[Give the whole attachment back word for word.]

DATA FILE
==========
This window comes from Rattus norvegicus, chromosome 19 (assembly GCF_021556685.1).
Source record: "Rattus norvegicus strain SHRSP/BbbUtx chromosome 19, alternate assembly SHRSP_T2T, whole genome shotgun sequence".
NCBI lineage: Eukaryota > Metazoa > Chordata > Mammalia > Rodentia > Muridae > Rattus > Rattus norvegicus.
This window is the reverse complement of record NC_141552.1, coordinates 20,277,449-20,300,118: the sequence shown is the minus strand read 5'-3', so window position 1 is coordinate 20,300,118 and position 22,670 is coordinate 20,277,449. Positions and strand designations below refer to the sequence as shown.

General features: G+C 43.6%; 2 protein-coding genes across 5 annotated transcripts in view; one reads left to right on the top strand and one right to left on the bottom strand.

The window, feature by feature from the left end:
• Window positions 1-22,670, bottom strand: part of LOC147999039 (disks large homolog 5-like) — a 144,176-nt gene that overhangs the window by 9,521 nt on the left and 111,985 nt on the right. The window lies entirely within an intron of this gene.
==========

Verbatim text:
This window comes from Rattus norvegicus, chromosome 19 (assembly GCF_021556685.1).
Source record: "Rattus norvegicus strain SHRSP/BbbUtx chromosome 19, alternate assembly SHRSP_T2T, whole genome shotgun sequence".
NCBI lineage: Eukaryota > Metazoa > Chordata > Mammalia > Rodentia > Muridae > Rattus > Rattus norvegicus.
This window is the reverse complement of record NC_141552.1, coordinates 20,277,449-20,300,118: the sequence shown is the minus strand read 5'-3', so window position 1 is coordinate 20,300,118 and position 22,670 is coordinate 20,277,449. Positions and strand designations below refer to the sequence as shown.

General features: G+C 43.6%; 2 protein-coding genes across 5 annotated transcripts in view; one reads left to right on the top strand and one right to left on the bottom strand.

The window, feature by feature from the left end:
• Window positions 1-22,670, bottom strand: part of LOC147999039 (disks large homolog 5-like) — a 144,176-nt gene that overhangs the window by 9,521 nt on the left and 111,985 nt on the right. The window lies entirely within an intron of this gene.